Like the song, the watercooler debate about The Sopranos finale seems to be going on, and on, and on.... And not everyone appears to be happy -- either with the show's ending or the degree of debate itself. While HBO is encouraging active discussion, Wikipedia has suspended general editing on their Soprano's page (wonder why!). Everyone I've talked with seems to have a strong opinion about both the meaning of the fade-to-black ending and an even stronger opinion about whether or not it was a "good" ending. Judging by people's apparent investment in these questions alone, I think one would have to call the show's finale a success. Or not.
Although the show generated huge ratings (relatively), there has been a lot of public praise and blame for the finale. Some feel the ending was gutless, while others have been kinder in their views. My favorite among these has been from erstwhile Journey frontman Steve Perry, who waxed poetic in an interview about all things Sopranos and Journey and Perry related, but praised the show's ending. [I'll listen to anything Steve Perry says.] Even so, others in the industry are benchmarking their own show's against the Soprano's now. The production crew for Lost couldn't wait, apparently, to assure their fans that the ending to Lost, which won't even happen until 2010, won't be as "murky" as Tony's exit.
Amongst all of this "was-it-or-wasn't-it," the PTI guys found the crux of the debate and put it simply: Was the Sopranos finale existential brilliance, or cowardly cheese? I'd prefer to take up the spirit of the debate rather than the conclusions, and ask about viewer expectations and storyteller obligations. While some fans seemed content to fill in that now-notorious blank at the end of the episode, others cry that David Chase and co. served up nothing but a big tease.
I have to say that I fall into the latter category on this one. As any Google search will tell you, fans don't need much in the way of incentive (or permission) to craft their own versions of plotlines, shows, etc., and are quite comfortable amending or ignoring certain facts in order to do so. So it's not as if deciding to provide the show with a "real" ending would have robbed the fans of anything. No, what the fans were robbed of was a chance to see how master storytellers would have brought the show to a conclusion. It's not as if the show was afraid to be definitive (RIP, Christopher).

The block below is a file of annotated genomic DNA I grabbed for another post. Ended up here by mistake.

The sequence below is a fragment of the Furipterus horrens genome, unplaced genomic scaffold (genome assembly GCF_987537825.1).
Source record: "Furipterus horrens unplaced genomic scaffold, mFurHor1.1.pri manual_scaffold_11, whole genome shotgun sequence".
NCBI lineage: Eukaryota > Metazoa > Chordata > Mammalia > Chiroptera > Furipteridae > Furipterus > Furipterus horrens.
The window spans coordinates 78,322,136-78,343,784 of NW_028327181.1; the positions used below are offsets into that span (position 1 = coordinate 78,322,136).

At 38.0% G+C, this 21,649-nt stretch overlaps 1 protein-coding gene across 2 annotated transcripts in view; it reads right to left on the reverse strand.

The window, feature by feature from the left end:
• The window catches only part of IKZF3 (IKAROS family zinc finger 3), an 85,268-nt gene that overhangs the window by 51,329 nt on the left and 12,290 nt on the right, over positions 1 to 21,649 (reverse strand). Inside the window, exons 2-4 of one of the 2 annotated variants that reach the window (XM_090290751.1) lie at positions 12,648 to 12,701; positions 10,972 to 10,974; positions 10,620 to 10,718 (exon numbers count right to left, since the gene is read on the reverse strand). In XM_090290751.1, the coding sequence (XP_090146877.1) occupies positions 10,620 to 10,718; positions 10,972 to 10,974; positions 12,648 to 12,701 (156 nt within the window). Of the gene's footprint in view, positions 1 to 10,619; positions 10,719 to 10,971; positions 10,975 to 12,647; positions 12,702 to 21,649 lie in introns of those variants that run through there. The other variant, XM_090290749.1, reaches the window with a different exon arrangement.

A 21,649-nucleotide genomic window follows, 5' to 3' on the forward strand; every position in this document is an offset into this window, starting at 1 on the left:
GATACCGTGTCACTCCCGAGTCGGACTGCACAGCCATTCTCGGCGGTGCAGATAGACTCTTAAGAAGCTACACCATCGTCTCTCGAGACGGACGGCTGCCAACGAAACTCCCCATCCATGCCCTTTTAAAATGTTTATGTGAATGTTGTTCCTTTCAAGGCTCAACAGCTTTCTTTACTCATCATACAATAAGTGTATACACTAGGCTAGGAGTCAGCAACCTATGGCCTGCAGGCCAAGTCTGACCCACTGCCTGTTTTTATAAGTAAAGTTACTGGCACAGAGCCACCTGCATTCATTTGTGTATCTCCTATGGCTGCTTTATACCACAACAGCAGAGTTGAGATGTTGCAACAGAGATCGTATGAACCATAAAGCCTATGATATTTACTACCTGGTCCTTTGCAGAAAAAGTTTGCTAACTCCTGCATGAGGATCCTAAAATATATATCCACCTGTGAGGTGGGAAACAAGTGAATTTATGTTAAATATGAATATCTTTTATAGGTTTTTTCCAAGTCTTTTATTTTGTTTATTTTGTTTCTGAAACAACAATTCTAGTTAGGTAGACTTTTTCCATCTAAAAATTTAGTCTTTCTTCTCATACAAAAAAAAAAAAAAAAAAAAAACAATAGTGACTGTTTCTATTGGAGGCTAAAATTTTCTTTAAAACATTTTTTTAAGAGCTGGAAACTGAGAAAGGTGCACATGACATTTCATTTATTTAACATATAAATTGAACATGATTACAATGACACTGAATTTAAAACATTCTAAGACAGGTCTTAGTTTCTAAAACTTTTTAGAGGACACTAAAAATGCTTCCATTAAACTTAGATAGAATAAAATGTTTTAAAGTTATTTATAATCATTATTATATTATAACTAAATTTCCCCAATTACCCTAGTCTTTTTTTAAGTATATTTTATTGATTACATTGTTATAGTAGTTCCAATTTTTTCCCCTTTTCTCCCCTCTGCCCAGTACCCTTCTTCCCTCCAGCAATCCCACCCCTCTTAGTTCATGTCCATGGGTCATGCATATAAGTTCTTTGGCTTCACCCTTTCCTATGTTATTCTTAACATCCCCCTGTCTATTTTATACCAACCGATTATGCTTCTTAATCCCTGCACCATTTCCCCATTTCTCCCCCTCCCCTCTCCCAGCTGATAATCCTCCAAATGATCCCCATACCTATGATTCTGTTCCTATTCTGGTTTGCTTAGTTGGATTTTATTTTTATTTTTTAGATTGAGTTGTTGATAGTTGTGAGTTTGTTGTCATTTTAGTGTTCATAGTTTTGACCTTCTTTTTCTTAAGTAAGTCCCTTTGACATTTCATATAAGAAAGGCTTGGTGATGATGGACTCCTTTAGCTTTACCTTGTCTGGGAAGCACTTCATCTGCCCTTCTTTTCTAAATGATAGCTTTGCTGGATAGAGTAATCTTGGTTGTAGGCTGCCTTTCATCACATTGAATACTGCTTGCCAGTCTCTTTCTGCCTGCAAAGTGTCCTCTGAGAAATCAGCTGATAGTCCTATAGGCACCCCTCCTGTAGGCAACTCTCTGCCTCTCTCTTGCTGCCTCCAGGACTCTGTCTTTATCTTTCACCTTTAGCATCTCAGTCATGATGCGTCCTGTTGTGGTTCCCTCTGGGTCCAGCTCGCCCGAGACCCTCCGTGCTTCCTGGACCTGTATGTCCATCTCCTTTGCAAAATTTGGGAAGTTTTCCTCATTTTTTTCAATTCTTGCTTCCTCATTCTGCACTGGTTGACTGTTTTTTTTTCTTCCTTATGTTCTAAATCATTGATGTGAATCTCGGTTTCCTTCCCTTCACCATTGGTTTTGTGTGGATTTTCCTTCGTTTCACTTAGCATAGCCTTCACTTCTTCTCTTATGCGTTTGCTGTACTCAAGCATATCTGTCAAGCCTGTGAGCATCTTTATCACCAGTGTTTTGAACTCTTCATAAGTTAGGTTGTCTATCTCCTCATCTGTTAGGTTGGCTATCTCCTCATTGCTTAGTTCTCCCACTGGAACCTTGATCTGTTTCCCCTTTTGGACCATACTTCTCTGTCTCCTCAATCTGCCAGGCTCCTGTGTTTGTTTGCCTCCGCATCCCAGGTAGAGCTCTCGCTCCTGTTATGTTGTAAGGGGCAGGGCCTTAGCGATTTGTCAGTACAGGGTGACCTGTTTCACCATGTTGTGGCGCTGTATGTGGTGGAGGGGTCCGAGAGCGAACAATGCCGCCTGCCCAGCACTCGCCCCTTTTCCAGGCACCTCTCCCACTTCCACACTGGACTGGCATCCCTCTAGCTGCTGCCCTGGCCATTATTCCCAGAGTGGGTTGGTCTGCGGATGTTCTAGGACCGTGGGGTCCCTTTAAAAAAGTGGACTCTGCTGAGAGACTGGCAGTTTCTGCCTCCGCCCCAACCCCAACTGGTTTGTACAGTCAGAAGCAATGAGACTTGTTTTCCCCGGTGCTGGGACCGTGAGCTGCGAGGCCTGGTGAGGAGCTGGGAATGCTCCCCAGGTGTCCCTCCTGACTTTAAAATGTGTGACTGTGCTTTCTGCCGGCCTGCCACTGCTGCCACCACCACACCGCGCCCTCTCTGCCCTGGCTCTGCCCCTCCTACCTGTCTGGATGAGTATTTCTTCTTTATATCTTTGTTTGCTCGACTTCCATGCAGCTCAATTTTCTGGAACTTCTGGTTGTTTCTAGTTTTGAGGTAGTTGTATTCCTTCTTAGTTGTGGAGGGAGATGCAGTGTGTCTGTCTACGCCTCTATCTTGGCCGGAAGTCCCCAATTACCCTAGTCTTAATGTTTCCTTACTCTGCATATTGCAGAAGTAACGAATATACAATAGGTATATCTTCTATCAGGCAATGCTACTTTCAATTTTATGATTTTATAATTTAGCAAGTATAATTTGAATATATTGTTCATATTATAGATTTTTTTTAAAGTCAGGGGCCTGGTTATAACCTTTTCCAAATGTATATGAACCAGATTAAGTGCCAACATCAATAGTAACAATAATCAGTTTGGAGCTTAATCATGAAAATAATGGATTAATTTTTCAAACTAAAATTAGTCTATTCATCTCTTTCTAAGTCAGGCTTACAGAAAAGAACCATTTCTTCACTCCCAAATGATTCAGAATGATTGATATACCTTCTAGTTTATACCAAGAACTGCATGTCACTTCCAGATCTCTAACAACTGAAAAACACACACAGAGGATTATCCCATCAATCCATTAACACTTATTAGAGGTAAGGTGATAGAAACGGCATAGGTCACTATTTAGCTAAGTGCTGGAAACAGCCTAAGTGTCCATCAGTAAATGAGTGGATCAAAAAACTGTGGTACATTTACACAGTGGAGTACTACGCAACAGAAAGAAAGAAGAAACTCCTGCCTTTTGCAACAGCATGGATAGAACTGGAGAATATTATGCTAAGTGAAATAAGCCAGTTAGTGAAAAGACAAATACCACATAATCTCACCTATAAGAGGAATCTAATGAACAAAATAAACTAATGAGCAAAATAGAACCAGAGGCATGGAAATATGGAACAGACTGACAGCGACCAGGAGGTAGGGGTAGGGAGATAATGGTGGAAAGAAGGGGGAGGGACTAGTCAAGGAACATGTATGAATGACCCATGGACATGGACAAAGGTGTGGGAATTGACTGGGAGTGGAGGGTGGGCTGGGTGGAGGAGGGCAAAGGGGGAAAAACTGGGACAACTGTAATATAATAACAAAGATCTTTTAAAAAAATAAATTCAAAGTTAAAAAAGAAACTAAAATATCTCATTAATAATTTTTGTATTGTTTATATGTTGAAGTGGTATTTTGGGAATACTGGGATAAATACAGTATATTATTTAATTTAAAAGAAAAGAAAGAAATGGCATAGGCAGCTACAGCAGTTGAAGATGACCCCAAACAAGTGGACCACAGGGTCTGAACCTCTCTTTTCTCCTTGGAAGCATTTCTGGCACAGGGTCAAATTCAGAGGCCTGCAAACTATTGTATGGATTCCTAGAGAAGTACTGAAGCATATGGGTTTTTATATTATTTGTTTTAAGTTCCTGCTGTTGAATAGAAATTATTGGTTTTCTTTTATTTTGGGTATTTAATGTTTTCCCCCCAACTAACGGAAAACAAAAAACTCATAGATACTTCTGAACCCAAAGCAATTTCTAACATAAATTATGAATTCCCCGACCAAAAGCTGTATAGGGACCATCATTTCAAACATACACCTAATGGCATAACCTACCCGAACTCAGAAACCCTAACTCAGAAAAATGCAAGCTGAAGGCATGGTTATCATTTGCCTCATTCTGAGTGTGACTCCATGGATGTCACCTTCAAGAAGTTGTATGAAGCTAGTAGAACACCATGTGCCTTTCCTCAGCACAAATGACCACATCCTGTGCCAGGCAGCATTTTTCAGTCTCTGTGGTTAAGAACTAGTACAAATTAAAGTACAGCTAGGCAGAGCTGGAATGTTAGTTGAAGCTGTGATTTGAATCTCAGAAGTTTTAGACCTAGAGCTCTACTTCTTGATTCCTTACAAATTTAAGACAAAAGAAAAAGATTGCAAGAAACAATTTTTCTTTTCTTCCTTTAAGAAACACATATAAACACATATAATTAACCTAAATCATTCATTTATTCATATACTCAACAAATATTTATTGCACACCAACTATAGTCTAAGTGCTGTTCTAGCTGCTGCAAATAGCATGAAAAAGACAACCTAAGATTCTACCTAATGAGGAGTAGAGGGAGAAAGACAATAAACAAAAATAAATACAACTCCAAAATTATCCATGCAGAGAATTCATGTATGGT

More significantly, I think an ending like this violates the trust bond between viewer and show. When viewers follow a show and accept its invitation to enter into the world created by the writers, directors, and actors, they have an obligation to see their efforts through to the end. Pullling up short at the very end and saying to the audience, "You finish it. We're done" is essentially an insult. It's not democratic, because TV is always too fascistic to let that slide. It's just lazy and disrespectful. Finish what you started, and have the courage to stand behind your story. Don't give the viewer homework.
I fully acknowledge and respect the difficulty of ending a show, but appreciate shows that end well all the more because of it. The great controversy of Seinfeld's ending almost made me forget the ridiculousness of St. Elsewhere's and the bloated self-importance of MASH, but nearly all pale in comparison to the brilliance of Newhart's time-warp. My point is that the endings don't always have to be consistent within the shows themselves, but I think they must provide some creative vision and conclusion. After leading the viewers down a path for so many seasons, show them where it was all leading. That's all I ask.
So, I'm curious as to what others think about the responsibilities TV shows have to their viewers, particularly with respect to finales. Is it enough just to stop, or is it necessary to reach completion? Is narrative ambiguity on TV artistic, or annoying?